Retirement? He showed me a photo of a plain, cloth-covered, black tower speaker and promised to keep in touch. When next I heard from him, it was to announce that, along with his wife, Anne Conaway, and his former partner at DefTech, Don Givogue, he had started a new loudspeaker company, GoldenEar Technology, Inc., and that the plain black loudspeaker was the first in a line of models to be named Triton.

Robert Deutsch  |  Feb 08, 2012  |  6 comments
Gross is about to play an excerpt from a recording of John Rutter's Requiem. It's a piece that challenges just about every aspect of sound reproduction: there's an orchestra, a soprano soloist, a chorus, a pipe organ, and the acoustics of a large concert hall. Wimpy speakers need not apply. I listen, expecting to be underwhelmed.

Whoa! The low bass of the organ so fills the room that I look for subwoofers in the corners. The orchestra and chorus have great presence. There's a believable sense of space. These are some speakers! How much?

Herb Reichert  |  Nov 24, 2015  |  7 comments
With each review I've written for Stereophile, I've redoubled my efforts to choose my adjectives prudently—to curb my penchant for overstatement. I've been feeling a need to speak more concisely and maturely about what my ears, mind, and heart experience while listening to music through a component that's new to me. So today, at the start of this review, I ask myself: What adjectives must I use to describe the character of GoldenEar Technology's new Triton Five tower loudspeaker ($1999.98/pair)? Which words will best use our shared audiophile lexicon to give you a working vision of what I experienced?
Art Dudley  |  Aug 09, 2010  |  0 comments
A clever engineer with an interest in home audio says that the real obstacle to high-fidelity sound is the adverse and unpredictable way in which speakers interact with most domestic rooms. To address that need, he brings to market a loudspeaker that disperses sound in a new and original way. Controversy ensues. Controversy endures.
Dick Olsher  |  May 07, 1995  |  0 comments
A.C. Wente of Bell Telephone Labs was apparently the first person to get the bright idea (in the 1930s) of measuring sound transmission in a small room. A loudspeaker at one point reproducing pure tones of constant power, and a microphone at another point measuring sound-pressure levels, gave him the means to assess the room's impact on sound quality. The measured frequency response was so ragged that I'm positive the venturesome Dr. Wente was duly shocked.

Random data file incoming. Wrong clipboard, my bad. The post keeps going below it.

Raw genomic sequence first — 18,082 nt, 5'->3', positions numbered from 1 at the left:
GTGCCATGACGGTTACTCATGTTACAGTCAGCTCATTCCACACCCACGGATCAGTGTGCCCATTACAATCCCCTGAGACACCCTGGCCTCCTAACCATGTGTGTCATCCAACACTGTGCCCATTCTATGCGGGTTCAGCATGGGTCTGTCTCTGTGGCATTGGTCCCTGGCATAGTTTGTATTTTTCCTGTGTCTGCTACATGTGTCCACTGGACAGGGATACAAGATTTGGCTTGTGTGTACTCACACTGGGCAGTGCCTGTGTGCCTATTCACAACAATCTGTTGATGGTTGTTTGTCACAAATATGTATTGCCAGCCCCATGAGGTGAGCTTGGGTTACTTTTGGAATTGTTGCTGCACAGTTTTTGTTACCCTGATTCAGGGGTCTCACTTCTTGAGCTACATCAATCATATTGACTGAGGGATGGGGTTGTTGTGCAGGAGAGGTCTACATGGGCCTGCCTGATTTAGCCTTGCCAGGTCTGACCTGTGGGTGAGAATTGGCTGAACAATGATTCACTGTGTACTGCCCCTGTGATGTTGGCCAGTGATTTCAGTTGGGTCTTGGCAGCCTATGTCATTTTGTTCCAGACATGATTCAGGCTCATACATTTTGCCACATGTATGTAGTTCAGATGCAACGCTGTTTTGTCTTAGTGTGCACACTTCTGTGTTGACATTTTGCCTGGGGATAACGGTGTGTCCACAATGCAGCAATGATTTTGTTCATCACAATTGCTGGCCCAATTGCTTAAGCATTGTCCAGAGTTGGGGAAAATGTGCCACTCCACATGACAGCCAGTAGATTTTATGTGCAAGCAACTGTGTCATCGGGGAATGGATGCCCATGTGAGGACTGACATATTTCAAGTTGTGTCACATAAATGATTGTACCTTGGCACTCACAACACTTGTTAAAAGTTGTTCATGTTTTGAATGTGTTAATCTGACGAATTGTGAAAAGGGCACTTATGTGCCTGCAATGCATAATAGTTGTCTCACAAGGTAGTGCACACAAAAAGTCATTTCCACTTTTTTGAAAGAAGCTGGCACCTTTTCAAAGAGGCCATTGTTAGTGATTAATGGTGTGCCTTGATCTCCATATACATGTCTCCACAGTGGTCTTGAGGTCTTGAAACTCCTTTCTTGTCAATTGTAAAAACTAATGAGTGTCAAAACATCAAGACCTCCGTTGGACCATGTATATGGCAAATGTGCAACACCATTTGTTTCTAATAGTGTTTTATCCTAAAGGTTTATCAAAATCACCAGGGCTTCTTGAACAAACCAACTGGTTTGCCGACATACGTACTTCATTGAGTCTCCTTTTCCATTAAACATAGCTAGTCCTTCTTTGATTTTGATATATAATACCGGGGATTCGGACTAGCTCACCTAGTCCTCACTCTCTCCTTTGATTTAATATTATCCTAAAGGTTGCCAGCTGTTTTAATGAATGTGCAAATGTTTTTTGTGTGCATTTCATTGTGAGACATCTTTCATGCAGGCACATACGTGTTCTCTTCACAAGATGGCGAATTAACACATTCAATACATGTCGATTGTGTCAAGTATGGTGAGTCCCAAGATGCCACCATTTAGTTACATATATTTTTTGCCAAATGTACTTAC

Steven Stone  |  Dec 04, 2005  |  First Published: Jun 04, 1994  |  0 comments
I live in a house that has a pyramid-shaped roof, so I guess you could say that I have a thing for pyramids (footnote 1). That's probably why I was immediately drawn to the Green Mountain Audio Diamante. I'm also attracted to floorstanding speakers with small footprints, since my listening/video room is only 13' by 16'. My Holy Grail of loudspeakers is a small speaker that's flat between 20Hz and 20kHz, can do 110dB sound-pressure–levels without straining, and costs less than $1000/pair.
Robert Harley  |  Oct 29, 2006  |  First Published: Jul 29, 1990  |  0 comments
When a loudspeaker designer produces a world-class product, it is usually the result of years, perhaps decades, of experience gained from designing less ambitious products. To review a particular designer's product history is to witness the learning curve in action as both his skill and technology advance. Successfully battling the laws of physics to produce a truly exceptional loudspeaker is thus thought of as the domain of the seasoned veteran whose vast knowledge and experience culminate in the pinnacle of his career—a world-class loudspeaker. Moreover, it is just these designers, working their way up to their masterpiece, who are the most successful at getting an ambitious design right. The high-end loudspeaker business is littered with the remains of companies that attempted to build a first product far too lofty for their skills.
Wes Phillips  |  Feb 27, 2005  |  First Published: Jan 27, 1997  |  0 comments
Paul Hales does things differently. "I set out to build a true reference speaker," he asserted when I asked him about the, er, concept behind his Concept Five loudspeaker. For a mere six grand? The other guys don't even blink at $20k, $30k, even $70k statement speakers.